Take the 2-minute tour ×
Stack Overflow is a question and answer site for professional and enthusiast programmers. It's 100% free.

I have a local branch named 'my_local_branch', which tracks a remote branch origin/my_remote_branch.

Now, the remote branch has been updated, and I am on the 'my_local_branch' and want to pull in those changes. Should I just do:

git pull origin my_remote_branch:my_local_branch

Is this the correct way?

share|improve this question

2 Answers 2

up vote 14 down vote accepted

You have set the upstream of that branch

(see:

git branch -f --track my_local_branch origin/my_remote_branch
# OR:
$ git branch --set-upstream my_local_branch origin/my_remote_branch

That means your branch is already configured with:

branch.my_local_branch.remote origin
branch.my_local_branch.merge my_remote_branch

Git already has all the necessary informations.
In that case:

# if you weren't already on my_local_branch branch:
git checkout my_local_branch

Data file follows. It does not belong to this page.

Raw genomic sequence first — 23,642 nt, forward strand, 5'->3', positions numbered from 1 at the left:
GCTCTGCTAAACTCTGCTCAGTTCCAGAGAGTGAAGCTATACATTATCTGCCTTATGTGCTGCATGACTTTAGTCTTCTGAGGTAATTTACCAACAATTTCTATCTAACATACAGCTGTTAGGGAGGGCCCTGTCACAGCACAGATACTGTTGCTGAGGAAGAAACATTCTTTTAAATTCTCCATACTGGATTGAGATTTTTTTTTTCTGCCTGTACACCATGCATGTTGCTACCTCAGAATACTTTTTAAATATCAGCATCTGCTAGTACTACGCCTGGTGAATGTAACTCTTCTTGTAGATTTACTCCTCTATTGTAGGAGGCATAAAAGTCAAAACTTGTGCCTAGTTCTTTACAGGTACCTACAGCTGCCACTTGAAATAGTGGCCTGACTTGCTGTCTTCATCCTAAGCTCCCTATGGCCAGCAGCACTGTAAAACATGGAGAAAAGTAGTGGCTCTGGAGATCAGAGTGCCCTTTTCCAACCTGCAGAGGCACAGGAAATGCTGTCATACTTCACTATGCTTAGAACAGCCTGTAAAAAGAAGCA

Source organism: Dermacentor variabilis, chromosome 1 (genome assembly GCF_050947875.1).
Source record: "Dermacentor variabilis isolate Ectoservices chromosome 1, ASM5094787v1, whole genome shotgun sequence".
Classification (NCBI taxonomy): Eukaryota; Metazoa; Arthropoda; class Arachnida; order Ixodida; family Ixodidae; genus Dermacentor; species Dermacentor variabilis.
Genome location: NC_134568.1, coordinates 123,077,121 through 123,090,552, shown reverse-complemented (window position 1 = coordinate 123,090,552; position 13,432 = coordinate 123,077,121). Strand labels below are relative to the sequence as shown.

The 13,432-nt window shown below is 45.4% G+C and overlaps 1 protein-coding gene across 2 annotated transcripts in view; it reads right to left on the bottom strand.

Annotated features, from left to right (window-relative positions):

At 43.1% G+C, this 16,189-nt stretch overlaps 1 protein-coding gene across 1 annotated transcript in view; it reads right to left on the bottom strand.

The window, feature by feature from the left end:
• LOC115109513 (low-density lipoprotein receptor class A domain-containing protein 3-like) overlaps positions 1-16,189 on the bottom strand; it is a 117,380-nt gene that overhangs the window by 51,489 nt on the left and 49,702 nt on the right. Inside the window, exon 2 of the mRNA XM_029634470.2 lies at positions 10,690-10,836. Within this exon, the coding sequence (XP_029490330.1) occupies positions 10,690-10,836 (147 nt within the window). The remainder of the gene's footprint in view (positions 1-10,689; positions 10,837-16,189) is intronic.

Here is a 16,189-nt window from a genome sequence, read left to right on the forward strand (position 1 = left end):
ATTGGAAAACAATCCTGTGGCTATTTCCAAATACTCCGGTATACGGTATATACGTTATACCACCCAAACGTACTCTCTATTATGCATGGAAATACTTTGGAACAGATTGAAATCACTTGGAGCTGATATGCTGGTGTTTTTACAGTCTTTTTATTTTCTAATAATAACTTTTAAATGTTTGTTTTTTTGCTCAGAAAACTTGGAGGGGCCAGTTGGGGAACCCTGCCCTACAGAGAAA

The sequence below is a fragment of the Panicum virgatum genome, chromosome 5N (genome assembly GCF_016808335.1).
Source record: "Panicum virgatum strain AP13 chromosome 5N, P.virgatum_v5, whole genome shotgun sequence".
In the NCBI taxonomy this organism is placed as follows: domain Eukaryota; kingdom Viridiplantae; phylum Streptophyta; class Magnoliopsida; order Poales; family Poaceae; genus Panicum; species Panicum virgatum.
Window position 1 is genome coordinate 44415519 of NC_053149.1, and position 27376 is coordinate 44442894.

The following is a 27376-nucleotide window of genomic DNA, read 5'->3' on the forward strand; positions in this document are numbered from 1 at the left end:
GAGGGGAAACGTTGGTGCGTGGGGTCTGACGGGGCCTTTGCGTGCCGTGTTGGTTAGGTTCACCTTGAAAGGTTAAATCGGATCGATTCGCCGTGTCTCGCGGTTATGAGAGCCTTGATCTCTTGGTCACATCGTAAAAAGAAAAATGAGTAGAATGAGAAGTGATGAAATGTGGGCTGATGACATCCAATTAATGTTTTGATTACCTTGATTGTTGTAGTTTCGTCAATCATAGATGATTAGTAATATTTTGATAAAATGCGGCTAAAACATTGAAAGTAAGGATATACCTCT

# then:
git pull

is enough.


If you hadn't establish that upstream branch relationship when it came to push your 'my_local_branch', then a simple git push -u origin my_local_branch:my_remote_branch would have been enough to push and set the upstream branch.
After that, for the subsequent pulls/pushes, git pull or git push would, again, have been enough.

share|improve this answer
    
The OP mentions that they're already tracking the remote branch. –  Amber Jul 1 '12 at 0:03
1  
@Amber hence my answer: git pull is enough. –  VonC Jul 1 '12 at 0:03

You don't use the : syntax - pull always modifies the currently checked-out branch. Thus:

git pull origin my_remote_branch

while you have my_local_branch checked out will do what you want.

Since you already have the tracking branch set, you don't even need to specify - you could just do...

git pull

while you have my_local_branch checked out, and it will update from the tracked branch.

share|improve this answer

Your Answer

 
discard

By posting your answer, you agree to the privacy policy and terms of service.

Not the answer you're looking for? Browse other questions tagged or ask your own question.